When we try to pick out anything by itself, we find it hitched to everything else in the Universe.
It was just 10 years ago that the world started to see the network as a really new thing, even though it had been building momentum for years. Email began to replace faxes as a major mode of business and legal communication. Personal mobile phones started to really take off (until then, they typically were reserved for key executives as a perk and status symbol). Music was something you still went to the store to buy and listened to on a CD player. News was delivered to your doorstep. When you needed directions, you pulled out a map. When you wanted to see what was going on at your house or the street you lived on, you had to be there.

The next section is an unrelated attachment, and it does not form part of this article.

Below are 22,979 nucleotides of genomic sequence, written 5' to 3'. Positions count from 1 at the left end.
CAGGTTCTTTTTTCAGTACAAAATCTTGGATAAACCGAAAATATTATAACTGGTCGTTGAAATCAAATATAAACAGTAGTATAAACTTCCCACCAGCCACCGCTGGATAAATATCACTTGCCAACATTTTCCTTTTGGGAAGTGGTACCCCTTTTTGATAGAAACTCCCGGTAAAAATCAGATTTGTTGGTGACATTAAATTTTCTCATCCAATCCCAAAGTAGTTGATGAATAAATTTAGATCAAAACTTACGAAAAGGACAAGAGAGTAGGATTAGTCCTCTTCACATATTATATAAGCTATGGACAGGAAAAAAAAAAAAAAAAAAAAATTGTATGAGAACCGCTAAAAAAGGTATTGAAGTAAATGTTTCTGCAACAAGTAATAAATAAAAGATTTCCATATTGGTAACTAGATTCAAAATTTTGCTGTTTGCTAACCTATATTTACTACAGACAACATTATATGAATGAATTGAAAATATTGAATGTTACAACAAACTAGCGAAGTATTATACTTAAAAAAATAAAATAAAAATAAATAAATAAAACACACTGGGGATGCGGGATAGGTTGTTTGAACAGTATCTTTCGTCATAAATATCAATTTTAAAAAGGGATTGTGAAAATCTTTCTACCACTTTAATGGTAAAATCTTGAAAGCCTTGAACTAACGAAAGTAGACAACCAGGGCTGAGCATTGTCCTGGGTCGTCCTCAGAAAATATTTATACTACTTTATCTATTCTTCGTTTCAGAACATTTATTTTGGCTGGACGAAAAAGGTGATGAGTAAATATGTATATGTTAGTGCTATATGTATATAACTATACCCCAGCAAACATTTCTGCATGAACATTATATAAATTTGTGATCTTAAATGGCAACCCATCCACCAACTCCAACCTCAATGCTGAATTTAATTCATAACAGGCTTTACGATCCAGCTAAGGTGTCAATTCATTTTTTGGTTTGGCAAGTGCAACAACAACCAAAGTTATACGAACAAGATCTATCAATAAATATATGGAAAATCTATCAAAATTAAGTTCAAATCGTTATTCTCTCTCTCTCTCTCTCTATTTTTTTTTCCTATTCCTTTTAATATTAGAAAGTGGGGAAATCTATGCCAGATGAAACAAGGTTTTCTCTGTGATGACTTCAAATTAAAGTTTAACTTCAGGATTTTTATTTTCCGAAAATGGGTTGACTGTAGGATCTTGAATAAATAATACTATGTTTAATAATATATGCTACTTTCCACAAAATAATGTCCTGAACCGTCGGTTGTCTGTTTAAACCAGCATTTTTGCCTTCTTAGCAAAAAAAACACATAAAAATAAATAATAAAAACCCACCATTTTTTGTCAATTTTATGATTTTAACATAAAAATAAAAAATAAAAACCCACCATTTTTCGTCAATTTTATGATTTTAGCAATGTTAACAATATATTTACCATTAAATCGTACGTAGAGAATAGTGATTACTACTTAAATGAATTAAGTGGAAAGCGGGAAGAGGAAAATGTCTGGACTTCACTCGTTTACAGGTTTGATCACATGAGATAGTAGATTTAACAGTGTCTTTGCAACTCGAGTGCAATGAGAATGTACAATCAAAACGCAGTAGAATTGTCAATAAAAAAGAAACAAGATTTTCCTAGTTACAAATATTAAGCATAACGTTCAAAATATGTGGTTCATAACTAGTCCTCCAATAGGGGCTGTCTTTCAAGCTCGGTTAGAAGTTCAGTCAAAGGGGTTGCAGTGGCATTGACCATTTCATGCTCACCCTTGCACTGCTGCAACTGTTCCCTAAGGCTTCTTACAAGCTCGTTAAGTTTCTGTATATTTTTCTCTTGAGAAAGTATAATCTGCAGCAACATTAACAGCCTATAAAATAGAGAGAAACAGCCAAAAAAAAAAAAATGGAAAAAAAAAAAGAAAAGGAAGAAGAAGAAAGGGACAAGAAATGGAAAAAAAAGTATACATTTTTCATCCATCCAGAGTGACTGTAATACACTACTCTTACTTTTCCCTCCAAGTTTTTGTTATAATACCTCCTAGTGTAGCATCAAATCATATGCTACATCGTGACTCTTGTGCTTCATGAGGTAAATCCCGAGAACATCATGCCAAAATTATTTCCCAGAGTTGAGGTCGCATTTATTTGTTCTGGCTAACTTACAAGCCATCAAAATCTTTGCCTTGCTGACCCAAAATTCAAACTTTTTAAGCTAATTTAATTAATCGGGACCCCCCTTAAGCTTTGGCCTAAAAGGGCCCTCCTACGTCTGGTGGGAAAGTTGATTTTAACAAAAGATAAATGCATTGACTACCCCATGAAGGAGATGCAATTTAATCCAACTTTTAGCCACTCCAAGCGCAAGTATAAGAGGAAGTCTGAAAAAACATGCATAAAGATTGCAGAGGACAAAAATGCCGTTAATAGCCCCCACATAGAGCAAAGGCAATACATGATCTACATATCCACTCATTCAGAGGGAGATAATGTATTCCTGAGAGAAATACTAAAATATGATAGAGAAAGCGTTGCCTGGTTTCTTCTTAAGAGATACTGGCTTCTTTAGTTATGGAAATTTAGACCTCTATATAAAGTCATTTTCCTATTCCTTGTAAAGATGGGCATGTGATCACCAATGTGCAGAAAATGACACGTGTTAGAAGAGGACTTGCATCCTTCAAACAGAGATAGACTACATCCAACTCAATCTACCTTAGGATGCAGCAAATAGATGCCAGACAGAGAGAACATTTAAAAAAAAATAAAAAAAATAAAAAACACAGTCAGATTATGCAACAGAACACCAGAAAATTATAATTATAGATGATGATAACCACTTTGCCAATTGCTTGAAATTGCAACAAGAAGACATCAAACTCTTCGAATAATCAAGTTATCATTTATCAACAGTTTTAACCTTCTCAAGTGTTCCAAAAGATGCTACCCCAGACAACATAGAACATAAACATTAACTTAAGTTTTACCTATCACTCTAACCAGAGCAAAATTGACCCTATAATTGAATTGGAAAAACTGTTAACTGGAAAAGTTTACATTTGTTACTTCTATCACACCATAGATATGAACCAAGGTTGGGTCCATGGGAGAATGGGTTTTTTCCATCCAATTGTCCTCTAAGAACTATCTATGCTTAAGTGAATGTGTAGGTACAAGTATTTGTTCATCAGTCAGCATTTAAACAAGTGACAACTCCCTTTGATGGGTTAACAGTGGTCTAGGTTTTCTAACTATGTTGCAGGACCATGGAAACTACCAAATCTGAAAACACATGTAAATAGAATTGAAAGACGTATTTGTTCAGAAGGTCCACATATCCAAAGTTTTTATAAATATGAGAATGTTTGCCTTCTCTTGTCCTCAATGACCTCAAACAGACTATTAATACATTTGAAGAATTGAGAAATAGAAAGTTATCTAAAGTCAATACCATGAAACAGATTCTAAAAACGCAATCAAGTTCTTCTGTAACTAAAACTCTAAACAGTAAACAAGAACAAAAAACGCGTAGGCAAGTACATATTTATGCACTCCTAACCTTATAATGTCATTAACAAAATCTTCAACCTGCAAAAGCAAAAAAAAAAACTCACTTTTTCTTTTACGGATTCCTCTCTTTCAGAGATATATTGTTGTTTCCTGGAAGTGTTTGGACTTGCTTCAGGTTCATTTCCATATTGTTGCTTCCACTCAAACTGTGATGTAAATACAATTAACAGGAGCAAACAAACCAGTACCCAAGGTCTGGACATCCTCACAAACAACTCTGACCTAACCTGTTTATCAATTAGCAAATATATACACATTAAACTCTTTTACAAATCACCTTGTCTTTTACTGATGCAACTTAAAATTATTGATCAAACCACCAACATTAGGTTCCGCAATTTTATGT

Today, it seems that everyone goes online to do everything.
Email addresses are as common as phone numbers. Cell phones are more important than landline telephones. You can hear a song in your favorite coffee shop, use your iPhone to identify it, buy it, and then listen to it on your way home. You can look up directions from so many different devices that sometimes you have to pause to decide which technology to use. You can see your street from your desktop at work and monitor your house from halfway across the world. You can turn on the lights, move the Nannycam, and schedule your TV to record ...